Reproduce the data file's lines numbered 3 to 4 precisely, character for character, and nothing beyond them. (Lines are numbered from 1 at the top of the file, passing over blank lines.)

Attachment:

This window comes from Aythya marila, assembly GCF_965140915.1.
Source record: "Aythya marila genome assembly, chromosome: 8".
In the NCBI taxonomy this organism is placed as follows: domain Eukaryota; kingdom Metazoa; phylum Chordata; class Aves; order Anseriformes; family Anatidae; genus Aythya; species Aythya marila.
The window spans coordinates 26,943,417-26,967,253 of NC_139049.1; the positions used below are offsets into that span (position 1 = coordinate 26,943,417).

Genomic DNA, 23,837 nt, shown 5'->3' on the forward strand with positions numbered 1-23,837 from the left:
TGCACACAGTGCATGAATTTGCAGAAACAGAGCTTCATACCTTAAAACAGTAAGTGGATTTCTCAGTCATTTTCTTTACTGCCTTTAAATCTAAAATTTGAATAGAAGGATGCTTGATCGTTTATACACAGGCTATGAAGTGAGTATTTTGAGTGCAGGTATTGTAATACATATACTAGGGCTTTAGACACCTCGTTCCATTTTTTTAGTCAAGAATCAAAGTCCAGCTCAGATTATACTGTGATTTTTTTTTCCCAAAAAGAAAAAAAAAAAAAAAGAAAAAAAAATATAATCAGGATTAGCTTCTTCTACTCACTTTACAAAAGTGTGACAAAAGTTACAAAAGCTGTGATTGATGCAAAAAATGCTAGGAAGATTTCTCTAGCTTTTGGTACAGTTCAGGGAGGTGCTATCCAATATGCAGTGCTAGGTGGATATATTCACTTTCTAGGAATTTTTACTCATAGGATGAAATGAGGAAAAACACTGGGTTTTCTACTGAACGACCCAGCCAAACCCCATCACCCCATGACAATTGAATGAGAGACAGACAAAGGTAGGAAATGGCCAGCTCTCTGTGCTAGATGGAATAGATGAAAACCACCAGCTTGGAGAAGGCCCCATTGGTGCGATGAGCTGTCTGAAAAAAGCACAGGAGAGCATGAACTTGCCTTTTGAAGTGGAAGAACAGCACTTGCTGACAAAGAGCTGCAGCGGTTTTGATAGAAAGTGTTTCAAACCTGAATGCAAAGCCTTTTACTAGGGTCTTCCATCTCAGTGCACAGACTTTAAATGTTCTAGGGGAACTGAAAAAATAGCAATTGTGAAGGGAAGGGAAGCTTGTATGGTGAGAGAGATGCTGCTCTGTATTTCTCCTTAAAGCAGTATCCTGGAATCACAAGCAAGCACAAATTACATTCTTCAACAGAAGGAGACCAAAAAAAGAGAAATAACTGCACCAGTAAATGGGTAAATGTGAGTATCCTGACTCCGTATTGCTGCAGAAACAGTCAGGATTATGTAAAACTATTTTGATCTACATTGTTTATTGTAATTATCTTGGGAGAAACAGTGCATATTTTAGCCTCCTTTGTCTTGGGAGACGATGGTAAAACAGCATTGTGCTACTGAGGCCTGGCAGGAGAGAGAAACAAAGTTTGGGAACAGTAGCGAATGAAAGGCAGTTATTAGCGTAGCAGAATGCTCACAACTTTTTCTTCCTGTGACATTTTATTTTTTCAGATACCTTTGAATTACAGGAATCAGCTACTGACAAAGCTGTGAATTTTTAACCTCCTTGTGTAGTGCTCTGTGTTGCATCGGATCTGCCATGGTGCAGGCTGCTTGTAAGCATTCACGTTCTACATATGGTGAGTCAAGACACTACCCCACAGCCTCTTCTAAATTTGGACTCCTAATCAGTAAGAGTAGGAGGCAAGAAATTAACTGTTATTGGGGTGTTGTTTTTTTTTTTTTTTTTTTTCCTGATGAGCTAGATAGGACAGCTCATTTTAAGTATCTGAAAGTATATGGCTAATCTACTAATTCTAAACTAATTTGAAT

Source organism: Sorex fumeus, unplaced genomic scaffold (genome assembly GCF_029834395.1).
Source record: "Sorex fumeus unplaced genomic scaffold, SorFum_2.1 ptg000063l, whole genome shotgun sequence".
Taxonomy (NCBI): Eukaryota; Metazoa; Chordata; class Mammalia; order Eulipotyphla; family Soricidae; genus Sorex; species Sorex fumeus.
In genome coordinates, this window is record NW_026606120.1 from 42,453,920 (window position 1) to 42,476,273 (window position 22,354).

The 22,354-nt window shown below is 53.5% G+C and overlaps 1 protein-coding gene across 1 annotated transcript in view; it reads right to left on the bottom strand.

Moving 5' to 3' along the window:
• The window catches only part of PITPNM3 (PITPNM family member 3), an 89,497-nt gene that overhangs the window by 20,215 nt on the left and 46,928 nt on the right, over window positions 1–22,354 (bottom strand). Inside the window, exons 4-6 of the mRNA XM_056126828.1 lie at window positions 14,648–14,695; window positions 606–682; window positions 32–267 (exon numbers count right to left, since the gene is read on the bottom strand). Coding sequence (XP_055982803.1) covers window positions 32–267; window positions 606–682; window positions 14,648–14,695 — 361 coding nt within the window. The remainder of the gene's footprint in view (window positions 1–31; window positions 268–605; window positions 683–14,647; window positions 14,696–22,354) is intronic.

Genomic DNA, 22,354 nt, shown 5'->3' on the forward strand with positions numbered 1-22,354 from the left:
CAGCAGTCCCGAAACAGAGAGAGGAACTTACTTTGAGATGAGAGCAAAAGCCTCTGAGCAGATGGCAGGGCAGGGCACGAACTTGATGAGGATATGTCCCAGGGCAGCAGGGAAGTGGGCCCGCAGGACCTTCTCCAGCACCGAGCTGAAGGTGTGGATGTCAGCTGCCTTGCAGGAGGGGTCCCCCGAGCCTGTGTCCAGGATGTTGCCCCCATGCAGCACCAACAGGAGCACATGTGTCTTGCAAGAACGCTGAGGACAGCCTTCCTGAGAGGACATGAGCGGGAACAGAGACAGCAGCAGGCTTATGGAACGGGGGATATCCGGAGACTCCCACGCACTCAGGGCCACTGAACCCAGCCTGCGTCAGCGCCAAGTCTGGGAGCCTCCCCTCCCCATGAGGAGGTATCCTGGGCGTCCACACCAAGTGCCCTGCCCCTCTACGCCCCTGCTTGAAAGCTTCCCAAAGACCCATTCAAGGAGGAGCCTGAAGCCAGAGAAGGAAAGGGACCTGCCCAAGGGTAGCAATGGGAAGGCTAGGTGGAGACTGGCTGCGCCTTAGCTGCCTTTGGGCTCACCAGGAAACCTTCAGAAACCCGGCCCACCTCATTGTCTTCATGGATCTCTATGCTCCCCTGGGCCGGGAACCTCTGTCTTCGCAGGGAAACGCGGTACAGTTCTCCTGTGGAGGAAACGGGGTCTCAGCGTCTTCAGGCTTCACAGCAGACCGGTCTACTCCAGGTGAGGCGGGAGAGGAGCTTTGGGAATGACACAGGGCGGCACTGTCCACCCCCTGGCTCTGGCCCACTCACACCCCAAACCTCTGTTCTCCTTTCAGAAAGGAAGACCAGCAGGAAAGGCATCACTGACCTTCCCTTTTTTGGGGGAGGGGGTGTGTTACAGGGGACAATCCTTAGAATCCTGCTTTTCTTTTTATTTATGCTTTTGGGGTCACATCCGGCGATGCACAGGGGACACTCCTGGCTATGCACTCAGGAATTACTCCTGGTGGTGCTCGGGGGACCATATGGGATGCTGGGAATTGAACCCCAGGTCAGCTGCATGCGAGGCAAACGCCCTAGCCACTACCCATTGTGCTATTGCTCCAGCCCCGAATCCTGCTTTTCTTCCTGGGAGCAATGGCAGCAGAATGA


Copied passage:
In the NCBI taxonomy this organism is placed as follows: domain Eukaryota; kingdom Metazoa; phylum Chordata; class Aves; order Anseriformes; family Anatidae; genus Aythya; species Aythya marila.
The window spans coordinates 26,943,417-26,967,253 of NC_139049.1; the positions used below are offsets into that span (position 1 = coordinate 26,943,417).